In the mid-1960s, when Angela Davis was studying philosophy with Marcuse and Adorno, she put her research on hold to join the Black Panther movement. Adorno, that paragon of cloistered academia, was against it. According to Davis, he thought the move “was akin to a media studies scholar deciding to become a radio technician.”
However ill-advised that was coming from Adorno, it’s the same advice I’d give today to Chrissy Teigen. She’s already famous as a model and television host, but on Twitter Teigen is gaining notoriety as a Real Housewives superfan and analyst.
And now, like Angela Davis, there’s speculation that Teigen might be transitioning from theory to praxis. In a clip for “Page Six” last week, Melissa Gorga served up an impassioned entreaty to Teigen, explaining why she’s be perfect addition to The Real Housewives of New Jersey cast.
It’s nonsense, but the idea is forgivable. It hews to a minor trend over the last couple of years, whereby Bravo has started to recruit women of a certain preexisting, C-list celebrity to join the show. We’ve seen retired soap stars Lisa Rinna and Eileen Davis in Beverly Hills, and then tabloid socialite Tinsley Mortimer in New York City. I call this the “Rinnafication” of Real Housewives, and it’s not a particularly good thing.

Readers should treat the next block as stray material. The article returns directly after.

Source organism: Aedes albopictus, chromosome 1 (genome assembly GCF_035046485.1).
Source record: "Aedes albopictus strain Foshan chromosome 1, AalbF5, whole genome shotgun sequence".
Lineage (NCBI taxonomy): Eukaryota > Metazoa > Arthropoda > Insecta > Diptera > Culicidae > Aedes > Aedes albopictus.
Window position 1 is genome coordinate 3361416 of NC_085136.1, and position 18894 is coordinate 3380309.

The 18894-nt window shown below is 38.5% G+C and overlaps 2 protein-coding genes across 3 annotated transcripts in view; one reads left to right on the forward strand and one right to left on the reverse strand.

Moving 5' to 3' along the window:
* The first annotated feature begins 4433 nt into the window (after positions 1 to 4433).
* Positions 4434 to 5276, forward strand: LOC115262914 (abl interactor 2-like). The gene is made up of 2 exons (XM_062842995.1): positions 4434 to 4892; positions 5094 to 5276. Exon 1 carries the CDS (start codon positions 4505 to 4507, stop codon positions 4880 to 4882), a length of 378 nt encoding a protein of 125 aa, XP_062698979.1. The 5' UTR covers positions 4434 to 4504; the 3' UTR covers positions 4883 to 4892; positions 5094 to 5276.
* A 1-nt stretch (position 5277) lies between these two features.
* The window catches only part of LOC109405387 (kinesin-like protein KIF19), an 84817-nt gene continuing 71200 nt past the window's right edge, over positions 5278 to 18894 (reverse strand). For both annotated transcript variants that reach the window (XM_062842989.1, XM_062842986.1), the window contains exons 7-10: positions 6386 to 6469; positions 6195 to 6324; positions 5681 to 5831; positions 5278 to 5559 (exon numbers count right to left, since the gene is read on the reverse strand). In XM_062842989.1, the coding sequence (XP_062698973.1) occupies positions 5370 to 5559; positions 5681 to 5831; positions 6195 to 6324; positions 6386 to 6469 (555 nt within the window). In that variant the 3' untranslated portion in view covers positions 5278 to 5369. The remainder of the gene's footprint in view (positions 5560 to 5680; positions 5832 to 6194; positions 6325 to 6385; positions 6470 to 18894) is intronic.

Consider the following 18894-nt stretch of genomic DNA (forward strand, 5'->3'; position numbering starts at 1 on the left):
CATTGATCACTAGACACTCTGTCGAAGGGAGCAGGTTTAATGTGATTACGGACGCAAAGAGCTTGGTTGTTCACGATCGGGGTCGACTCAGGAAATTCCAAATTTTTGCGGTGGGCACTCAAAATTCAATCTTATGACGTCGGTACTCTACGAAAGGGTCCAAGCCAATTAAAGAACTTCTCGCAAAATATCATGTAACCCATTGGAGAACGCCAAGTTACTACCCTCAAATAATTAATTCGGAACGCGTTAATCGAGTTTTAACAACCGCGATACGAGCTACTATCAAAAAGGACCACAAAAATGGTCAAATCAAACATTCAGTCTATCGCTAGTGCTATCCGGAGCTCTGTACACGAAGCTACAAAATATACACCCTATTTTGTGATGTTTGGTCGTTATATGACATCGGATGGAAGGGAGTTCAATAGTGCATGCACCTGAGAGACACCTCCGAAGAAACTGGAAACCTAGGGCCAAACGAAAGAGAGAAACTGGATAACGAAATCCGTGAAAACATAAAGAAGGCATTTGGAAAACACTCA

But the real reason for Gorga’s plea is that RHONJ seems to be in trouble. With weak ratings, Siggy’s abrupt departure, and clocking in at only 13 regular-season episodes, there are rumors that the show might be canceled. In truth, the show never quite got its footing back since Teresa was sent to prison in 2015, during which time the show took a one-year hiatus.
I’d be shocked if the show was actually canceled, but there’s no doubt that it needs a recharge. With respect to Teigen, here are two real ways that the show can return to form.
Move on. Like other longtime fans of the show, I was excited—ecstatic, honestly—when I heard that Danielle Staub was coming back last year. If you know the name, then you probably already know that Staub is one of the most notorious Real Housewives of all time. After a disastrous two-season stint, culminating in the most violent reunion episode ever, Staub went on to suffer a defamation suit, a sex tape, and rehab. Since then, she’s had a kind of persona non grata status, making her return somewhat unthinkable.